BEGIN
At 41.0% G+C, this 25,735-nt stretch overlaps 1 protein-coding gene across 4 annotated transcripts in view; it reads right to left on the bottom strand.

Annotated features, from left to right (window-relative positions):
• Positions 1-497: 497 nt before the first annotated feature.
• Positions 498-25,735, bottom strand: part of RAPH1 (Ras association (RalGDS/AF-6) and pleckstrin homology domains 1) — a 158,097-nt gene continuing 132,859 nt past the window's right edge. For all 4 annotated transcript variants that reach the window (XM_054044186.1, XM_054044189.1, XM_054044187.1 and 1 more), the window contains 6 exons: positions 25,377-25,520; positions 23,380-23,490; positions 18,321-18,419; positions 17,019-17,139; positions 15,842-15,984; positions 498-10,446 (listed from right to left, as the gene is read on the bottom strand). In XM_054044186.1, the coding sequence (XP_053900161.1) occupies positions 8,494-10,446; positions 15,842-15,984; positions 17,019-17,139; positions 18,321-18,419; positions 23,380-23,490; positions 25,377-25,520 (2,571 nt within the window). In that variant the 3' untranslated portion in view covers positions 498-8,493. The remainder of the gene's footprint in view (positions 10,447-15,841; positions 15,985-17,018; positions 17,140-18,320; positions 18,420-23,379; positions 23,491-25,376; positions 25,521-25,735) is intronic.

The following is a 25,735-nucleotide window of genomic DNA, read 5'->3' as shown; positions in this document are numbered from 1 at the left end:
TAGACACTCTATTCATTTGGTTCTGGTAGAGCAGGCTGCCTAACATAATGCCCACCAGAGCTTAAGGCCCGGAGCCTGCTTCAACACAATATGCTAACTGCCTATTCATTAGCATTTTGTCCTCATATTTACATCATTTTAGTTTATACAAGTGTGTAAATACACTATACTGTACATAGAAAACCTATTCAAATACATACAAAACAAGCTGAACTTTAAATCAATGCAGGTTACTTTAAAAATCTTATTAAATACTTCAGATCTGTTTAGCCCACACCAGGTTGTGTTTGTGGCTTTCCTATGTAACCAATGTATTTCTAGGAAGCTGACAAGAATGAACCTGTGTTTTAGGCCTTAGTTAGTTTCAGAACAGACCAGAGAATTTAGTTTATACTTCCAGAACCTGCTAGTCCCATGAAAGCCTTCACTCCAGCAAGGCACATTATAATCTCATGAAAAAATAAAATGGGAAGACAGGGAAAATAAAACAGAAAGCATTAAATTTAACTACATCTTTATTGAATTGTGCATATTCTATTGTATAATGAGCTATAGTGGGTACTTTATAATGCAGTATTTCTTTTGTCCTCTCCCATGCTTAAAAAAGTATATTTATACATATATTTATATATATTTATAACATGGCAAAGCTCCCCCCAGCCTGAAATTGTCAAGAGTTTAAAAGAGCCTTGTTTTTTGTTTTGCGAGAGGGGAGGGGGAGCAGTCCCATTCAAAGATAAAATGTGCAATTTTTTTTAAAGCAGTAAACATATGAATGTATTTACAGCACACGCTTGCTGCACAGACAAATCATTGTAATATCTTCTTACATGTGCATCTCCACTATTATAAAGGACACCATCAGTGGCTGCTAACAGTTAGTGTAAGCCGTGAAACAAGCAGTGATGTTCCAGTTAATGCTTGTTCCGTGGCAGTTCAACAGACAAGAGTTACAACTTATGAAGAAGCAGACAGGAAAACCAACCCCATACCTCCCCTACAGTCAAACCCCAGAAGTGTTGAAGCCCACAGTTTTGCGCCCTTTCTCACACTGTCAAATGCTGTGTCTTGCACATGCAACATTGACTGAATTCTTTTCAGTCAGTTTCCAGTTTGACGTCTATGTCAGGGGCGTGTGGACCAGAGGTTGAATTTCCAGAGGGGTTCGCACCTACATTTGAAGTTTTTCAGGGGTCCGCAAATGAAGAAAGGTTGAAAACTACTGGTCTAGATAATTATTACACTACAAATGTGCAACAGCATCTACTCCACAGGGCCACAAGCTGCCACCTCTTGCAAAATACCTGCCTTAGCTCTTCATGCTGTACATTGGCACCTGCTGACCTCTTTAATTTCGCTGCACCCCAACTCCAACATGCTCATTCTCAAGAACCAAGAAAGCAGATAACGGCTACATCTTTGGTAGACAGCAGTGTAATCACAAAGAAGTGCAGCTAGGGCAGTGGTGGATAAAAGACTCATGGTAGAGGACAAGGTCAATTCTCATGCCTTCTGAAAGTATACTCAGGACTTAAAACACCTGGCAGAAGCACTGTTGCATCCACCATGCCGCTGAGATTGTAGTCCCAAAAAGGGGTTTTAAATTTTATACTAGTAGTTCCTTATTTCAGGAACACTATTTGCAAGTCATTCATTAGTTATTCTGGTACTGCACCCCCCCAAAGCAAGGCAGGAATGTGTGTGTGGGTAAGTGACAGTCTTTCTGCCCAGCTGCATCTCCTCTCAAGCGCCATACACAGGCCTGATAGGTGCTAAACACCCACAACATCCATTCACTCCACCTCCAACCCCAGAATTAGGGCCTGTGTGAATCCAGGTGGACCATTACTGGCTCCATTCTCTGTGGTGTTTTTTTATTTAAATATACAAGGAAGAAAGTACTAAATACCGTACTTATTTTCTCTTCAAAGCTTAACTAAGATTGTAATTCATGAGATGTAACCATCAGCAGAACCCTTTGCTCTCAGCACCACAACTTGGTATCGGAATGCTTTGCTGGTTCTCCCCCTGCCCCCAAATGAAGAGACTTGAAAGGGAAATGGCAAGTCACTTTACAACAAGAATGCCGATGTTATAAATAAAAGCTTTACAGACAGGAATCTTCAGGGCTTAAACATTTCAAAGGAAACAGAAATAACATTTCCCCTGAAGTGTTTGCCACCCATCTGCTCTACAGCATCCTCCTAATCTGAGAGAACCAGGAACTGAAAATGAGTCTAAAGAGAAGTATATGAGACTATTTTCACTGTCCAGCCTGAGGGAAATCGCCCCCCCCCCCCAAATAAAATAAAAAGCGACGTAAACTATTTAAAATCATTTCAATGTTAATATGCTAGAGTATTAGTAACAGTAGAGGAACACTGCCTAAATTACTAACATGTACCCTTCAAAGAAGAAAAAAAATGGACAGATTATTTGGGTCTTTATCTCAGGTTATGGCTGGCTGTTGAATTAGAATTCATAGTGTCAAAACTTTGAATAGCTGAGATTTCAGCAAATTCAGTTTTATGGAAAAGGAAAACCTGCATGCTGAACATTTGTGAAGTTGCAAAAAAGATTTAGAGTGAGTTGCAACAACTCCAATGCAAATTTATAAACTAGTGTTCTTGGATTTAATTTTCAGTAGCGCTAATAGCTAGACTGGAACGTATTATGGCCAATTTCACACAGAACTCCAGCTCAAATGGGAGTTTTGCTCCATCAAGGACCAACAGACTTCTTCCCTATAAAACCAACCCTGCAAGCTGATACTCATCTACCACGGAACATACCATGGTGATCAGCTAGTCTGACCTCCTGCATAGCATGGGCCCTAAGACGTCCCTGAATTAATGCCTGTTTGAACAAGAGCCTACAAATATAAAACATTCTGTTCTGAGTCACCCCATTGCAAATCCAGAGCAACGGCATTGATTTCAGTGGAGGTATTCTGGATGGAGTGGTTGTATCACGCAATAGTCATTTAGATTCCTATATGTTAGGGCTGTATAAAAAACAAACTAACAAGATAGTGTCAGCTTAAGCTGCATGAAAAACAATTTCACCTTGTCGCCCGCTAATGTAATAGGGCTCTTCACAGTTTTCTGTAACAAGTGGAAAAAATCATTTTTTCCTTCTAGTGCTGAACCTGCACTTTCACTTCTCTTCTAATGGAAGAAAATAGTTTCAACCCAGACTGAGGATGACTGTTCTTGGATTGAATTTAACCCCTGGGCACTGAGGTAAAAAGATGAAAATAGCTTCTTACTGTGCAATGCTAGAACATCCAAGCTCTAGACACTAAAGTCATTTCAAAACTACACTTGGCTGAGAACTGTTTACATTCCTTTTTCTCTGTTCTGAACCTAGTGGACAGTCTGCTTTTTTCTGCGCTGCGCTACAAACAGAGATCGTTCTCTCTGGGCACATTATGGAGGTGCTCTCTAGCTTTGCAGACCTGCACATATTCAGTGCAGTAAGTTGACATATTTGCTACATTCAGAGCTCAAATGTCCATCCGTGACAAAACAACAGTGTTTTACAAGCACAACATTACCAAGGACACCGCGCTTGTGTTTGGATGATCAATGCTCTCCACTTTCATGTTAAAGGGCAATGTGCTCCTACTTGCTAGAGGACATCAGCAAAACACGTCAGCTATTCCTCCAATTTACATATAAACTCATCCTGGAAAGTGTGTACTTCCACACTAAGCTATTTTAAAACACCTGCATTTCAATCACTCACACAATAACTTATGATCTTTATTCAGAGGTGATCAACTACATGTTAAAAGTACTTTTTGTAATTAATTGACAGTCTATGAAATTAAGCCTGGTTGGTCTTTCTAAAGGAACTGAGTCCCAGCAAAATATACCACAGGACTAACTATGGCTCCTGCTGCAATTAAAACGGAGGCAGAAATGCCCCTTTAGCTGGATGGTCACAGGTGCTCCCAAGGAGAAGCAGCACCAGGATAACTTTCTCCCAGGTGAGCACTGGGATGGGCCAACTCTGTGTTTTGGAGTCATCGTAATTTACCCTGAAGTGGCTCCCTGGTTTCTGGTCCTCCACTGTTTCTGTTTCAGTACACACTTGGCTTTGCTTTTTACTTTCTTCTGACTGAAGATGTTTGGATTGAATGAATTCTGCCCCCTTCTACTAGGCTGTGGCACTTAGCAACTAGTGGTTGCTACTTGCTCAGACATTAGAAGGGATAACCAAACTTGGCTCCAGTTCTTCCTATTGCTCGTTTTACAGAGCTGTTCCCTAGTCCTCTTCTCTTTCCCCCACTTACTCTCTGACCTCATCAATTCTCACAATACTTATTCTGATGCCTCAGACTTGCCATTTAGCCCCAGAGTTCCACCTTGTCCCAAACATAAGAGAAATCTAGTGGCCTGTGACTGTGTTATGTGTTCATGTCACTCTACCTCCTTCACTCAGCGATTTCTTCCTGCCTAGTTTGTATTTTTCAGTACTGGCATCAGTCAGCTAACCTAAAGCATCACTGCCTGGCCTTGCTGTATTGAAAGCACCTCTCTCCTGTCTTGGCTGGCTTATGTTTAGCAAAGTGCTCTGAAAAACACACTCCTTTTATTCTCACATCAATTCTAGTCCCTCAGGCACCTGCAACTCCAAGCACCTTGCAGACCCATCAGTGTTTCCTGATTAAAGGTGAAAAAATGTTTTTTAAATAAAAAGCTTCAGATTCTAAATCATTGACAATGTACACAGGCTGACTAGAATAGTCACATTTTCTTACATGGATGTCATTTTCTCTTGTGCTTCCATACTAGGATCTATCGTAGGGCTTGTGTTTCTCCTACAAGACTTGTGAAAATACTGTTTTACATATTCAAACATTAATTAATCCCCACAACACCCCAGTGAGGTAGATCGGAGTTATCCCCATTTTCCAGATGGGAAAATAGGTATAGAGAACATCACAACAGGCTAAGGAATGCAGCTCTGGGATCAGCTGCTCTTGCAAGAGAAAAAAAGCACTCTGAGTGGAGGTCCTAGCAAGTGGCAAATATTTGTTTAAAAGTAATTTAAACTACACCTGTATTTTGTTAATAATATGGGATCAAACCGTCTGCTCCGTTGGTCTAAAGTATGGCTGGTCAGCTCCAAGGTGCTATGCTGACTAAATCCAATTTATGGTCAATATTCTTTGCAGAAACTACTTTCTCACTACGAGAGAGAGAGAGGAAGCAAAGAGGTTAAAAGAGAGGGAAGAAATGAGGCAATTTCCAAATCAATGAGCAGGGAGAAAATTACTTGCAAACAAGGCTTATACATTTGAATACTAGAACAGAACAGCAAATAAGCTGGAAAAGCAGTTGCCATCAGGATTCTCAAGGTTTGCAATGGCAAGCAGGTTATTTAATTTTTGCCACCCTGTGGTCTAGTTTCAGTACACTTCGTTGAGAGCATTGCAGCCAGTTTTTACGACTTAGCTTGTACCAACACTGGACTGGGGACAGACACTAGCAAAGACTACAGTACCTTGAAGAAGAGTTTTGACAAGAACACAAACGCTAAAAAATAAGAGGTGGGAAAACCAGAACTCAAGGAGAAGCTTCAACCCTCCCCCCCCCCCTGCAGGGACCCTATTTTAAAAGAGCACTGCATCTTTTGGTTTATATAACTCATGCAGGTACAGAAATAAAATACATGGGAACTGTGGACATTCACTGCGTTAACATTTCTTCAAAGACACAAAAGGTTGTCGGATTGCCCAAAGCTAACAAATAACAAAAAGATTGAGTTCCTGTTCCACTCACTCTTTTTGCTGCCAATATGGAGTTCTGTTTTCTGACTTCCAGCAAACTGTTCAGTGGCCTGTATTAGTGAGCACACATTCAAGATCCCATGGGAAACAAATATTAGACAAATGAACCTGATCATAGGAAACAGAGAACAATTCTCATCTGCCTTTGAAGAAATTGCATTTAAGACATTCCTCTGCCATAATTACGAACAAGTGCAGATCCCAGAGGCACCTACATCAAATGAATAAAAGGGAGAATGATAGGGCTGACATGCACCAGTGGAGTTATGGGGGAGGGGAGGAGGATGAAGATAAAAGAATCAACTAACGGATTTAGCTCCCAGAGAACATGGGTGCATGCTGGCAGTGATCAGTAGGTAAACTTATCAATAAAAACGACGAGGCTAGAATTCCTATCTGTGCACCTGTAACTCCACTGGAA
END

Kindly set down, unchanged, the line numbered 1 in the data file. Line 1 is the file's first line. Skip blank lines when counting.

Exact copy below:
At 41.0% G+C, this 25,735-nt stretch overlaps 1 protein-coding gene across 4 annotated transcripts in view; it reads right to left on the bottom strand.